Have you ever found yourself in a situation like this:

You’re in a meeting where everything is going along smoothly. You are feeling optimistic—you may get done early so you can get back to your office and have a few minutes back in your day! All of the sudden, someone in the room derails the conversation and direction of the meeting causing a flurry of discussion, debate and disagreement. Now you are annoyed because not only are you not going to get those extra 15 minutes back in your day, but this meeting will likely run long or worse yet, another meeting will need to be scheduled so the team can conclude the original business the meeting had been intended to accomplish.  

The only thing worse than being a team member at the table when this happens is being the meeting organizer or leader and realizing that you failed to run an effective meeting and you allowed the meeting to get out of control, off track, and all of the sudden ineffective in accomplishing the goal.

So, who’s to blame?  Is it the leader that allowed this nonsense to happen?  The person who clearly and intentionally disrupted the meeting?  Or will you take personal responsibility for not helping to refocus the group and get the meeting back on track?  

What if all of these answers are wrong?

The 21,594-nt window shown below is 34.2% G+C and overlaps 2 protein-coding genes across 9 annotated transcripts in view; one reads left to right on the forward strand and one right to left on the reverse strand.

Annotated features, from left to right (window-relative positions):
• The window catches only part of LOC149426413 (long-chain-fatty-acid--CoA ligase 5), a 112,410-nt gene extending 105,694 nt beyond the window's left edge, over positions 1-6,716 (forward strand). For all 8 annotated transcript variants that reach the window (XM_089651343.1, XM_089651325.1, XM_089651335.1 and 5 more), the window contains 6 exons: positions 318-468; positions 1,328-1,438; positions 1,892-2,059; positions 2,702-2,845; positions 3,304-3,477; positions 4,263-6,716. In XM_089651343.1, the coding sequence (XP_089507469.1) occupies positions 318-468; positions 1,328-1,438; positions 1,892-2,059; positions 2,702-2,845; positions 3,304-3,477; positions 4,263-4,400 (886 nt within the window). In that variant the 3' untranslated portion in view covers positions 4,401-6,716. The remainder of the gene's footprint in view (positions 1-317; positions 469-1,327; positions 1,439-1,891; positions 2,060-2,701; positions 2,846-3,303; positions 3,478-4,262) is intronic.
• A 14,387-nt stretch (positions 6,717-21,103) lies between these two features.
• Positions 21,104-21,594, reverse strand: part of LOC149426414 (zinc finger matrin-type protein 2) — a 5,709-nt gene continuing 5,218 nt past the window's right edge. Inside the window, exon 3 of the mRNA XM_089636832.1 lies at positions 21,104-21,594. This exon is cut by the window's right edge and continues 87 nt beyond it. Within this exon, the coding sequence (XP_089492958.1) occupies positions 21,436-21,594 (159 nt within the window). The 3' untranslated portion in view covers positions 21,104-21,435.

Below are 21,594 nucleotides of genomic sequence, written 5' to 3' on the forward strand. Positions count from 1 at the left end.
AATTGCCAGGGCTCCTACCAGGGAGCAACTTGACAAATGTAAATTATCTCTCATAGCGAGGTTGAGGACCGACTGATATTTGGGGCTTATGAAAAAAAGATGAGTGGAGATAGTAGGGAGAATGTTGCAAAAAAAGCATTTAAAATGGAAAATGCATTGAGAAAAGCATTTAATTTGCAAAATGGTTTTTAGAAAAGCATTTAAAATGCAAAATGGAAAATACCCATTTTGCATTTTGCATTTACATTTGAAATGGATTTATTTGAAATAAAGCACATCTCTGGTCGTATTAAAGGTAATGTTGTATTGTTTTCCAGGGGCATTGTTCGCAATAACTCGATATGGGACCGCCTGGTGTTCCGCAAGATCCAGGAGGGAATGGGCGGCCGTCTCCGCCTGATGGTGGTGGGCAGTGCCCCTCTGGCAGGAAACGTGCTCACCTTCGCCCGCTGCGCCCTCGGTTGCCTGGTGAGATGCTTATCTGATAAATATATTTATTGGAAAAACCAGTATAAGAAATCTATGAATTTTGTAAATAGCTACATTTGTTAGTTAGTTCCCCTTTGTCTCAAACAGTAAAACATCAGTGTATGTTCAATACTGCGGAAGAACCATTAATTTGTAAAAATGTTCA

I want to challenge you to open your mind and consider a completely different way of looking at this situation.  If everyone in that meeting came together to solve a problem and easily agreed to a solution, the meeting would have been over quickly.  But did all of the ideas in the room get vetted? Did group think happen?  Did you settle for the easiest and safest solution?  Did you just keep doing what you always do the way you always do it?  Was “that person” actually disrupting the meeting or where they simply interjecting as a disrupter?

Disruption vs. disrupter

So, what’s the difference?  To me, disruption is an intentional unsettling of the normal peace just to cause pain and suffering for the sake of entertainment.  But being a disrupter is very different.  

A disrupter will often have thoughts that are not mainstream with the group.  They will likely be the ones that speak up and ask questions at the risk of being ridiculed by their peers.  They will be the ones that are willing to introduce new ideas and concepts not yet explored at a time when the group is easily aligned on one solution.  A disrupter-type will always assume that no matter how well something is running or how good something is, there will always be a better way to do it, even if there isn’t.  A disrupter will constantly need to explore new ideas, alternative concepts, and innovative solutions.  It doesn’t mean the disrupter will always have a better way, but before the final decision is made they will urge the group to at least consider the idea that there may be a different way of doing something.

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Author: Renee Jensen

Renee Jensen is an executive leader and performer with over 19 years of experience developing and leading strategic transformation, innovation, change management, and optimization efforts for healthcare organizations. An expert in public hospital district operations and integrated healthcare systems, she is a trusted and effective leader who values transparency and exhibits the ability to implement cultural change and drive financial results.